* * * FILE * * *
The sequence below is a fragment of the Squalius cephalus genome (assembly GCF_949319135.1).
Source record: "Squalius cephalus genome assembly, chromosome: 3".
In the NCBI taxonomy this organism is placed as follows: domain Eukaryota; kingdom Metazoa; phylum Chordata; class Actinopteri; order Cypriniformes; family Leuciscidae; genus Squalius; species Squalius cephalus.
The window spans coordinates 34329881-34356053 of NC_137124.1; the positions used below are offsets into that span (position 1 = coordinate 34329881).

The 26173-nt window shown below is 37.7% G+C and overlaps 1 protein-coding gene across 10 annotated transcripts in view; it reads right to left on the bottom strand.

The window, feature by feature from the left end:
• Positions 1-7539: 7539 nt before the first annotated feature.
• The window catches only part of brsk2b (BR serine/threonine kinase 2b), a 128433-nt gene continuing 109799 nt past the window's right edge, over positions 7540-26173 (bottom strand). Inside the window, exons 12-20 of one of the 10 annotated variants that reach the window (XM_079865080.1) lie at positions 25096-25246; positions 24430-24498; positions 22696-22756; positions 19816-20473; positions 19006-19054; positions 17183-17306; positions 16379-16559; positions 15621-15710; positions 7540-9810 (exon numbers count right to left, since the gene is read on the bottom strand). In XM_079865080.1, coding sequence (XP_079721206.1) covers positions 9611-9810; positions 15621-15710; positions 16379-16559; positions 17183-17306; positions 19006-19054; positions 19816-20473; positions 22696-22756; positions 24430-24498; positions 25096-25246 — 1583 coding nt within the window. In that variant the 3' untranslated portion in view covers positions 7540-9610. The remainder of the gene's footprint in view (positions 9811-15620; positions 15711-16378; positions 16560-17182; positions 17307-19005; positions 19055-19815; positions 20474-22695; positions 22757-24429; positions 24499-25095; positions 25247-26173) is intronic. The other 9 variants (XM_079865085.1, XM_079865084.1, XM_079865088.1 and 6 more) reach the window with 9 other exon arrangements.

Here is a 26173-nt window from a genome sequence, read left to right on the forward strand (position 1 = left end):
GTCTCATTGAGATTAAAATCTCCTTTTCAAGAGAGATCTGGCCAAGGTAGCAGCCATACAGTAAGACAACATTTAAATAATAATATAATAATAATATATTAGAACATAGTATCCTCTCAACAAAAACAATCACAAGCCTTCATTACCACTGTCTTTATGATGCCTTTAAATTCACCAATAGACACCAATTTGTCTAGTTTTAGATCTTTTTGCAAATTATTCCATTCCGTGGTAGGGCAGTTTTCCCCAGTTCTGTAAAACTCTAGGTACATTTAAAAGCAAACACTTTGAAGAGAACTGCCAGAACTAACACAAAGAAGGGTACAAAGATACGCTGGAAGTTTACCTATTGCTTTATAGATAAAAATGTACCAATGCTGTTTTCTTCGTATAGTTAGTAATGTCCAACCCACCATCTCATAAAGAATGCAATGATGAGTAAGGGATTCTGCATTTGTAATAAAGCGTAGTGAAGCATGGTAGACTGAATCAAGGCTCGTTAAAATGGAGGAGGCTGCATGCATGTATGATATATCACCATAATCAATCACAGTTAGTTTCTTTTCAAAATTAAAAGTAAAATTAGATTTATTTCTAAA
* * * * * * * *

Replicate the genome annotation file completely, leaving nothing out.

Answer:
The sequence below is a fragment of the Squalius cephalus genome (assembly GCF_949319135.1).
Source record: "Squalius cephalus genome assembly, chromosome: 3".
In the NCBI taxonomy this organism is placed as follows: domain Eukaryota; kingdom Metazoa; phylum Chordata; class Actinopteri; order Cypriniformes; family Leuciscidae; genus Squalius; species Squalius cephalus.
The window spans coordinates 34329881-34356053 of NC_137124.1; the positions used below are offsets into that span (position 1 = coordinate 34329881).

The 26173-nt window shown below is 37.7% G+C and overlaps 1 protein-coding gene across 10 annotated transcripts in view; it reads right to left on the bottom strand.

The window, feature by feature from the left end:
• Positions 1-7539: 7539 nt before the first annotated feature.
• The window catches only part of brsk2b (BR serine/threonine kinase 2b), a 128433-nt gene continuing 109799 nt past the window's right edge, over positions 7540-26173 (bottom strand). Inside the window, exons 12-20 of one of the 10 annotated variants that reach the window (XM_079865080.1) lie at positions 25096-25246; positions 24430-24498; positions 22696-22756; positions 19816-20473; positions 19006-19054; positions 17183-17306; positions 16379-16559; positions 15621-15710; positions 7540-9810 (exon numbers count right to left, since the gene is read on the bottom strand). In XM_079865080.1, coding sequence (XP_079721206.1) covers positions 9611-9810; positions 15621-15710; positions 16379-16559; positions 17183-17306; positions 19006-19054; positions 19816-20473; positions 22696-22756; positions 24430-24498; positions 25096-25246 — 1583 coding nt within the window. In that variant the 3' untranslated portion in view covers positions 7540-9610. The remainder of the gene's footprint in view (positions 9811-15620; positions 15711-16378; positions 16560-17182; positions 17307-19005; positions 19055-19815; positions 20474-22695; positions 22757-24429; positions 24499-25095; positions 25247-26173) is intronic. The other 9 variants (XM_079865085.1, XM_079865084.1, XM_079865088.1 and 6 more) reach the window with 9 other exon arrangements.

Here is a 26173-nt window from a genome sequence, read left to right on the forward strand (position 1 = left end):
GTCTCATTGAGATTAAAATCTCCTTTTCAAGAGAGATCTGGCCAAGGTAGCAGCCATACAGTAAGACAACATTTAAATAATAATATAATAATAATATATTAGAACATAGTATCCTCTCAACAAAAACAATCACAAGCCTTCATTACCACTGTCTTTATGATGCCTTTAAATTCACCAATAGACACCAATTTGTCTAGTTTTAGATCTTTTTGCAAATTATTCCATTCCGTGGTAGGGCAGTTTTCCCCAGTTCTGTAAAACTCTAGGTACATTTAAAAGCAAACACTTTGAAGAGAACTGCCAGAACTAACACAAAGAAGGGTACAAAGATACGCTGGAAGTTTACCTATTGCTTTATAGATAAAAATGTACCAATGCTGTTTTCTTCGTATAGTTAGTAATGTCCAACCCACCATCTCATAAAGAATGCAATGATGAGTAAGGGATTCTGCATTTGTAATAAAGCGTAGTGAAGCATGGTAGACTGAATCAAGGCTCGTTAAAATGGAGGAGGCTGCATGCATGTATGATATATCACCATAATCAATCACAGTTAGTTTCTTTTCAAAATTAAAAGTAAAATTAGATTTATTTCTAAA